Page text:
I had to give in to using a wheelchair a long time ago and we found that the cobbled streets and pedestrian areas here were not very wheelchair friendly.
A lovely medieval town near us has many cobbled areas and my husband has no option but to push the chair over them. The wheels get stuck between the cobbles, I nearly end up falling out and I tell him often he chooses to push me over them on purpose! Of course he pleads that is not true, uuumm! It is very uncomfortable too as the constant jigging about causes pain in my back. It isn't any better with a walking cane either as the end can also end up between the cobbles causing one to trip.
We took a trip to Dijon, the capitol of Burgundy, to see how user friendly it was. The answer is not very.
The main problem is dropped kerbs. The distinct lack of them is evident to people with wheelchairs and pushchairs. We actually found a road with dropped kerbs one side and not the other; very strange and obviously not thought through. Some kerbs are incredibly high and then having to either get the chair up them or down them is hindered by the cobbles; again.
We arrived at a disabled parking space one day to see an ambulance at a doctor's surgery. In France the ambulance system is quite unlike that of the UK. You can book an ambulance or ambulance car to take you to appointments. We watched as two ambulance people lifted an elderly man from the ambulance in a wheelchair and then had to lift the chair with the man in it up a flight of steps to the doctor's office. I am sorry to say that this is not a rare occurance.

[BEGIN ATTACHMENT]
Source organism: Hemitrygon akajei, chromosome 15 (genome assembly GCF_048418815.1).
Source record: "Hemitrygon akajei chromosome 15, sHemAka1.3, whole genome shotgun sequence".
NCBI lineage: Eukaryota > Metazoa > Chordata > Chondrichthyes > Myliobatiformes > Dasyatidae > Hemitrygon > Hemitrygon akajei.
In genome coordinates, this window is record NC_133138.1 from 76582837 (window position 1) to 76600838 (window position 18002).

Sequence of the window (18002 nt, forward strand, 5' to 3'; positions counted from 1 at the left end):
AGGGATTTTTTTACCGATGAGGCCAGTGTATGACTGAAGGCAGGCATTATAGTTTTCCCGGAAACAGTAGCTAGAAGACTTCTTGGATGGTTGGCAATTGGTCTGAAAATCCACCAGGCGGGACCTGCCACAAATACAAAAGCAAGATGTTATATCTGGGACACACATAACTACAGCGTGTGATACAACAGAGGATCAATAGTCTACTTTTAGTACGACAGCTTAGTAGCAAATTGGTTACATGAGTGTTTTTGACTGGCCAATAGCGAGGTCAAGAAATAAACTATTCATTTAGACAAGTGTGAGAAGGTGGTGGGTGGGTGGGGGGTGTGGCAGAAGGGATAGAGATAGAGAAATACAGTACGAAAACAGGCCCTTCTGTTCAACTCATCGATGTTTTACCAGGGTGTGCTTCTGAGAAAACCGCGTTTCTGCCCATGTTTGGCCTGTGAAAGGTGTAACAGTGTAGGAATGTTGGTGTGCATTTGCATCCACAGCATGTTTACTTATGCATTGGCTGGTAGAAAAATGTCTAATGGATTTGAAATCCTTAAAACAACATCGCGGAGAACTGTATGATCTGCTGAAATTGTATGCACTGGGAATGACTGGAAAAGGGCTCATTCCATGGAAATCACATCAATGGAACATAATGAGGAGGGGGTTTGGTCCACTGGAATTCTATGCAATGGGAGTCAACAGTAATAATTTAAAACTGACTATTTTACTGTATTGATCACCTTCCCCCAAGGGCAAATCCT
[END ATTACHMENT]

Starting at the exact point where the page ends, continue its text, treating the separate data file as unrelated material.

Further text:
We were looking for a bank. It was frustrating to find that so many banks do not have disabled access. It is not restricted to banks. Post offices are also in many instances inaccessible, the one in our nearest town is a point in question and I have to send my husband with a detailed list if I need anything from there or sent. The most annoying and frustrating place was the Tax office. We submit our tax form every year and we would go to the office to make sure the form was correctly completed. But it was a nightmare to get into and because the building was leased they couldn't add a slope or any other entrance. The inside is beautiful as it is a very old house which has been converted. The stone stairs have carvings and ornate bannisters. I, however, have to wait until someone is free to come and see me downstairs in front of everyone else.
Difficulty in access isn't restricted to public buildings. Restaurants are notorious for having bad access. On holiday one year in the Alsace we stopped at a restaurant where I asked if I could get into the restaurant. I was assured that there was no problem; the restaurant was upstairs but no lift! I have had very helpful restauranteurs who have made space for me but I have found it very hard too which does spoil an evening out.
Concert halls are just as problematic. I saw that a favourite band of mine was coming to a big arena near us. I tried to book seats as soon as we knew but they were not going to make it easy for me. I couldn't have the wheelchair as there was no room and I would have to sit on a chair. This is extremely uncomfortable for me but also I actually had to get to the seats in the chair and what would happen to the chair after I had transferred? I couldn't get to the refreshments in the interval and then I had to get out at the end; not at all satisfactory.